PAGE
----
Researchers know cosmic rays originate from the multitude of stars in the Milky Way and other galaxies. The difficulty is tracing the particles to specific sources, because the turbulence of interstellar gas, plasma, and dust causes them to scatter and rescatter in different directions. In AIP Advances, researchers developed a simulation model to better understand these and other cosmic ray transport characteristics, with the goal of developing algorithms to enhance existing detection techniques.
With research increasingly showing the COVID-19 virus is transmissible via smaller droplets suspended in air, there is growing concern current guidelines of mask wearing and social distancing are insufficient in indoor environments where people tend to be in close quarters. In AIP Advances, researchers in India show social distancing is equally as important as mask wearing when people indoors are just breathing or participating in normal conversation, even when there is no risk of coughing or sneezing.
A complete blood count can help ascertain the health of a patient and typically includes an estimate of the hemoglobin concentration, which can indicate several conditions, including anemia, polycythemia, and pulmonary fibrosis. In AIP Advances, researchers describe a new AI-powered imaging-based tool to estimate hemoglobin levels. The setup was developed in conjunction with a microfluidic chip and an AI-powered automated microscope that was designed for deriving the total as well as differential counts of blood cells.
In AIP Advances, researchers describe how to exploit DNA origami as a platform to build superconducting nanoarchitectures. The structures they built are addressable with nanometric precision that can be used as a template for 3D architectures that are not possible today via conventional fabrication techniques. Inspired by previous works using the DNA molecule as a template for superconducting nanowires, the group took advantage of a recent bioengineering advance known as DNA origami to fold DNA into arbitrary shapes.
Producing biogas from the bacterial breakdown of biomass presents options for a greener energy future, but the complex composition of biomass comes with challenges. Cellulose and woody lignocellulose are especially hard for bacteria to digest but pretreatment can make it easier. Researchers are testing plasma formation in biomass and finding a promising method: A plasma-liquid interaction forms reactive species that help break down the biomass and decrease the viscosity of the biomass material.
As we use resources to power massive computer farms and process digital information, our technological progress is redistributing Earth’s matter from physical atoms to digital information. Eventually, we will reach a point of full saturation, a period in our evolution in which digital bits will outnumber atoms on Earth, a world “mostly computer simulated and dominated by digital bits and computer code,” according to an article published in AIP Advances. It is just a matter of time.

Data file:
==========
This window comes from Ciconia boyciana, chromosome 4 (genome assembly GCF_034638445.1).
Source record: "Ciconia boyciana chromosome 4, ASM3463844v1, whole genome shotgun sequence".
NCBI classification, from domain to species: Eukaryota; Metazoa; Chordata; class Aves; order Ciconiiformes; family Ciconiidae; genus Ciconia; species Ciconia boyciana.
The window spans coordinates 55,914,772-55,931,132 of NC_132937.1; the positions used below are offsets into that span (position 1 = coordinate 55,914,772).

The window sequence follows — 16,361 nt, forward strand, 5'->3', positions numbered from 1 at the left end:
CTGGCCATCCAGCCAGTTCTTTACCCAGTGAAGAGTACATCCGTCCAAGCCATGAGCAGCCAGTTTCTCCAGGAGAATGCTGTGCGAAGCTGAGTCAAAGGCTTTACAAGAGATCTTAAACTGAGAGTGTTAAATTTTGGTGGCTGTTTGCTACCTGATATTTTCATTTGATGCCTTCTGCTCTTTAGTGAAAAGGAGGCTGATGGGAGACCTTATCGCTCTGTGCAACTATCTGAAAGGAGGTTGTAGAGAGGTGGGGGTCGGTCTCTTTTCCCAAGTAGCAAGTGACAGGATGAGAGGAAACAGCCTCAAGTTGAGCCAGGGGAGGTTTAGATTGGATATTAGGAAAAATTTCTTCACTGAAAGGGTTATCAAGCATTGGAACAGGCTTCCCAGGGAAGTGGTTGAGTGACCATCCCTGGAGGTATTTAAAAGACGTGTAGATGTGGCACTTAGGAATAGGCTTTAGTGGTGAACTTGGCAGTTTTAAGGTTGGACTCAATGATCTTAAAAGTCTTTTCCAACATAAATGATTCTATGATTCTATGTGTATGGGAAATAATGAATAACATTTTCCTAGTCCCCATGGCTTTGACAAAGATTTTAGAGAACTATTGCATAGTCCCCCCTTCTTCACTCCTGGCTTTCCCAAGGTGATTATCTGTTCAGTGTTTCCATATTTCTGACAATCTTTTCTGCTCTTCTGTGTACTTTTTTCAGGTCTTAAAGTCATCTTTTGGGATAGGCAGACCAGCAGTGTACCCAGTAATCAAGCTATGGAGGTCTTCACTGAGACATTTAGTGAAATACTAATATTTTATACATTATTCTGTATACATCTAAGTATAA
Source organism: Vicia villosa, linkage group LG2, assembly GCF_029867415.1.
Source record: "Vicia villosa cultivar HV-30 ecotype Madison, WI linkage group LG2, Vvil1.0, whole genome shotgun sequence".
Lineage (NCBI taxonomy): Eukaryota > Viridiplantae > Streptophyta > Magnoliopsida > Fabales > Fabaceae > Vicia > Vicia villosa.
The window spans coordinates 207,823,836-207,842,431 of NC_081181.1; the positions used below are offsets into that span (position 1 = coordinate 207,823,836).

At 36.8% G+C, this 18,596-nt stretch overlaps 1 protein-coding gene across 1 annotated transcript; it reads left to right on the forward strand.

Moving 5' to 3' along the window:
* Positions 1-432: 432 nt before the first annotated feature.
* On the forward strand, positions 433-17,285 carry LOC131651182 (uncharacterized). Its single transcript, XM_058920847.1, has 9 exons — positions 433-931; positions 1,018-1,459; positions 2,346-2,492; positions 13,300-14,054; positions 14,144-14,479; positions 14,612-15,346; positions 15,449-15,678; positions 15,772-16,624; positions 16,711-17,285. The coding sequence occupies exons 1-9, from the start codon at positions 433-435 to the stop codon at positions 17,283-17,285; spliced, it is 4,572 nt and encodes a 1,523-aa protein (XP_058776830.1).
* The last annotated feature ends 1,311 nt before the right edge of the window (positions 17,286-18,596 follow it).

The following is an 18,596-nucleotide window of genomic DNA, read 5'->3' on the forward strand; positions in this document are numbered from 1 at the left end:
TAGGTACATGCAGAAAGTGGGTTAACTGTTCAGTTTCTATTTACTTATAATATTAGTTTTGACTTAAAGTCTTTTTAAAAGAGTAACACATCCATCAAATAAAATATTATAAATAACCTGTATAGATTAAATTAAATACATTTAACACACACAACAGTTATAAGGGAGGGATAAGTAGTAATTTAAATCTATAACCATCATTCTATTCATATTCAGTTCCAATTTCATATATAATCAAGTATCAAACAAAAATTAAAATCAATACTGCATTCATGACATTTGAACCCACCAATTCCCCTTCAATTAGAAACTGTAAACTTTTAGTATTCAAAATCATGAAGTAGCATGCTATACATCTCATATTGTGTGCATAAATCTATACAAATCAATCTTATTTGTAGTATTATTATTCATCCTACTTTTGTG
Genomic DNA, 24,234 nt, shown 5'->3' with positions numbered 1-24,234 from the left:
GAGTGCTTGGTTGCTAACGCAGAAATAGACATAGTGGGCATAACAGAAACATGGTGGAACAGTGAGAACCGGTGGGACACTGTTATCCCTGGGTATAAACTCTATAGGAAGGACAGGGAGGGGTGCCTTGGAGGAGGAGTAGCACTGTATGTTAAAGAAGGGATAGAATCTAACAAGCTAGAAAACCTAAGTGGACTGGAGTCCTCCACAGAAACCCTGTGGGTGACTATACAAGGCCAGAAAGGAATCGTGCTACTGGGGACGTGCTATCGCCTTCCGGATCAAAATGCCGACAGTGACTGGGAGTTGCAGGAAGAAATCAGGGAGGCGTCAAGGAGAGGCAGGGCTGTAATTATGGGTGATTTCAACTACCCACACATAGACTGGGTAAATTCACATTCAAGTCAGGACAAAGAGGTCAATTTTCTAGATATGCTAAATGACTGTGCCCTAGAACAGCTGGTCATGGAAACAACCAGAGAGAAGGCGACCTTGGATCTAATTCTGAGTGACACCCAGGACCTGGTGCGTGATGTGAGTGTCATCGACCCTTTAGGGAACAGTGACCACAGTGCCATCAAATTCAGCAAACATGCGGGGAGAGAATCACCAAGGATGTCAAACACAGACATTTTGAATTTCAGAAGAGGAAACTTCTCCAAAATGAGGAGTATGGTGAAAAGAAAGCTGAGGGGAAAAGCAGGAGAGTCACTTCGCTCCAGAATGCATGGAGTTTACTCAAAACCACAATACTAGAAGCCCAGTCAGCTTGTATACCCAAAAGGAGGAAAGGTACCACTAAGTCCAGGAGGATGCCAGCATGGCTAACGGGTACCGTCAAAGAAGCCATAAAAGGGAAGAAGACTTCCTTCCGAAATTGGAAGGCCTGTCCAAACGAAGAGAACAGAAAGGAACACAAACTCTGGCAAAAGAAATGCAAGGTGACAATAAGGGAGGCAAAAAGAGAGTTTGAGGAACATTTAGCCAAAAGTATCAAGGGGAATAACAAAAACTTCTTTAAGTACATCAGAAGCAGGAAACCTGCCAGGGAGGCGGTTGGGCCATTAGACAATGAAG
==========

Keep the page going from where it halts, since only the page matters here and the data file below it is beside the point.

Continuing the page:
Through convection, as the liquid toward the bottom of a container warms up, it becomes less dense and moves to the top, allowing a cooler section of the liquid to contact the heating source. This ultimately results in a uniform temperature throughout the container. Inside a microwave, however, the electric field acting as the heating source exists everywhere and the convection process does not occur. Researchers studied this nonuniform heating behavior and present a solution in AIP Advances.
Researchers have been working for decades on improving the anti-icing performance of functional surfaces and work published in AIP Advances investigates a unique nanostructure, modeled on moth eyes, that has anti-icing properties. Moth eyes are of interest because they have a distinct ice-phobic and transparent surface. The researchers fabricated the moth eye nanostructure on a quartz substrate that was covered with a paraffin layer to isolate it from a cold and humid environment.
Microcapsules for the storage and delivery of substances are tiny versions of the type of capsule used for fish oil or other liquid supplements. A new method for synthesizing microcapsules, reported in AIP Advances, creates microcapsules with a liquid core that are ideal for the storage and delivery of oil-based materials in skin care products. They also show promise in some applications as tiny bioreactors. In this new method, a surfactant-free microfluidics process is used.
Humans depend on fossil fuels as their primary energy source, especially in transportation. However, fossil fuels are both unsustainable and unsafe, serving as the largest source of greenhouse gas emissions. Researchers in China have demonstrated a prototype device that uses microwave air plasmas for jet propulsion, generating the high-temperature, high-pressure plasma in situ using only injected air and electricity. They describe the engine in AIP Advances.
Most nuclear data measurements are performed at accelerators large enough to occupy a geologic formation a kilometer wide. But a portable device that can reveal the composition of materials quickly on-site would greatly benefit cases such as in archaeology and nuclear arms treaty verification. Research published this week in AIP Advances used computational simulations to show that with the right geometric adjustments, it is possible to perform accurate neutron resonance transmission analysis in a device just 5 meters long.